(2014) I Ju (Korean translation of my book Migration). Seoul: Purengil Publishers

(2013) (with Jane Pollard) Governing Islamic finance: Territory, agency and the making of cosmopolitan financial geographies, Annals of the Association of American Geographers, 103, 3: 710–726

(2013) Stirrings in the attic: On the distinction between historical geographical materialism and critical realism, Dialogues in Human Geography. 3,1: 40–44

(2012) Migrazioni (Italian translation of my book Migration). Rome: Carocci Press.

(2012) Islamic home finance, in Sanders, A. Wachter, S, and Smith, S. (eds.) The International Encyclopedia of Housing and Home, Elsevier.

(2012) The political economy of labor migration in France, in Ness, I. and Bellwood, P. (eds.) Encyclopedia of Global Human Migration. Wiley-Blackwell.

(2011) Towards a critical economic geography of workfare, in Leyshon, A., Lee, R., McDowell, L., and Sunley, P. (eds.) The Sage Handbook of Economic Geography. London: Sage.

(2010) Migration (Key Ideas in Geography Series), Routledge.

(2010) The ‘socio-territoriality’ of cities: A framework for understanding the incorporation of migrants in urban labor markets, in Glick-Schiller, N., and Caglar, A. (eds.) The Location of Migration: the City and the Scale, Cornell University Press.

(2010) (with Jane Pollard) “Alterity’s geographies: socio-territoriality and difference in Islamic banking and finance, Lee, R. Fuller, D., Jonas, A (2009) Interrogating Alterity: alternative spaces of economy, society and politics. Ashgate Publishers

(2010) (with Matthew Zook) “Telemediated servants and self-servants of the global economy: labor in the era of ICT-enabled e-commerce, in McGrath-Champ, S, Herod, A., and Rainnie, A. (eds.) Handbook of employment and Society:Working Space.

(2008) “At the heart of ‘migration management’: immigration and labour markets in the European Union”, in Gabriel, C., and Pellerin, H. (eds.) Governing International Labour Migration: current issues, challenges and dilemmas. London: Routledge.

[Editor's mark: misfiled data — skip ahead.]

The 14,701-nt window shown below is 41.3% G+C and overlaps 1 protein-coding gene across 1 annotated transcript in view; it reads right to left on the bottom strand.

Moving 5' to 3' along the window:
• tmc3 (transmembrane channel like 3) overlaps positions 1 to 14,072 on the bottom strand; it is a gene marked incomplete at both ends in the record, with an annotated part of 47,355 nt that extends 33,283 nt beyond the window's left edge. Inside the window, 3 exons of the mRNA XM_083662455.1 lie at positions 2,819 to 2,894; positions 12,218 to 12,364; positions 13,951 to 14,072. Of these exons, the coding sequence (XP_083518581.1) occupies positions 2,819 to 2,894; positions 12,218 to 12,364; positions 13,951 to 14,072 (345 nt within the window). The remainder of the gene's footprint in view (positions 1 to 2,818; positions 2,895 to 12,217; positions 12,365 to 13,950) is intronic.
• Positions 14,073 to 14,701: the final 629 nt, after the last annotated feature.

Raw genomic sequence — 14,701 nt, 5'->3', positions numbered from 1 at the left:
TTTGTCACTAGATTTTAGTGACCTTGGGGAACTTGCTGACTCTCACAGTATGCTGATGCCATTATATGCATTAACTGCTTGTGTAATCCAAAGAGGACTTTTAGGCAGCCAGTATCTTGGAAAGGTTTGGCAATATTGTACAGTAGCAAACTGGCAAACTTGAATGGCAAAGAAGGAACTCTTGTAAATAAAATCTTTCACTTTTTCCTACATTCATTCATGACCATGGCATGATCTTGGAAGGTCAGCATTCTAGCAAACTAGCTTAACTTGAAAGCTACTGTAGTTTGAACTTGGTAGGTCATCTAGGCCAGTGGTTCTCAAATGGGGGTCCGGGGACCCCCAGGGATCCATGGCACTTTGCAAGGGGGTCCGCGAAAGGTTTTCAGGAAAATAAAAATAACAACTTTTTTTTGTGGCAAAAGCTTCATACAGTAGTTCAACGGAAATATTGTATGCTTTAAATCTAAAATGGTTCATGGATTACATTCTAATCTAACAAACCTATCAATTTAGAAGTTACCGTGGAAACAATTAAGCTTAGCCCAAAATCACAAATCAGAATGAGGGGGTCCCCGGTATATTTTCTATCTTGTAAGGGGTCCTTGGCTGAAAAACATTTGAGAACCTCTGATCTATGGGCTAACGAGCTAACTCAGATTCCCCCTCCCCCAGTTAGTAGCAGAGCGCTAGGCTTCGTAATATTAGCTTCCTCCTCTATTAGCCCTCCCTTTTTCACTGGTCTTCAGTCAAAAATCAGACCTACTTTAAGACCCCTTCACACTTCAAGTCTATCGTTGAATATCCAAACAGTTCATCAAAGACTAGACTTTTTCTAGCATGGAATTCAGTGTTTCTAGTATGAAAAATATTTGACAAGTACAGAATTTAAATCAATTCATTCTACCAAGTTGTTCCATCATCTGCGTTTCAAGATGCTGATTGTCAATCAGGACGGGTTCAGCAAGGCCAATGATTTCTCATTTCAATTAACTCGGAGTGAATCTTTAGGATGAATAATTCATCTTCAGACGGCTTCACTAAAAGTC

(2007) (with Jane Pollard) Islamic banking and finance: postcolonial political economy and the decentring of economic geography, Transactions of the Institute of British Geographers, 32: 313-330.

(2005) "The 'underground economy', immigration and economic development in the European Union: An agnostic-skeptic perspective", International Journal of Economic Development, Vol 6, No. 2, pp199-272 [view online]

(2004) (with Castree, N., Coe, N., and Ward, K.) Spaces of Work: global capitalism and geographies of labour. London: Sage

(2004) "An emerging geopolitics of 'illegal' immigration in the European Union", European Journal of Migration and Law, 6,1: pp 23-41

(2003) "Invisible capitalism: political economy and the regulation of undocumented immigration in France", Economy and Society, 32, pp. 555-583.

(2002) "Immigration and the global city hypothesis: towards and alternative research agenda", International Journal of Urban and Regional Research. 26, pp. 389-402.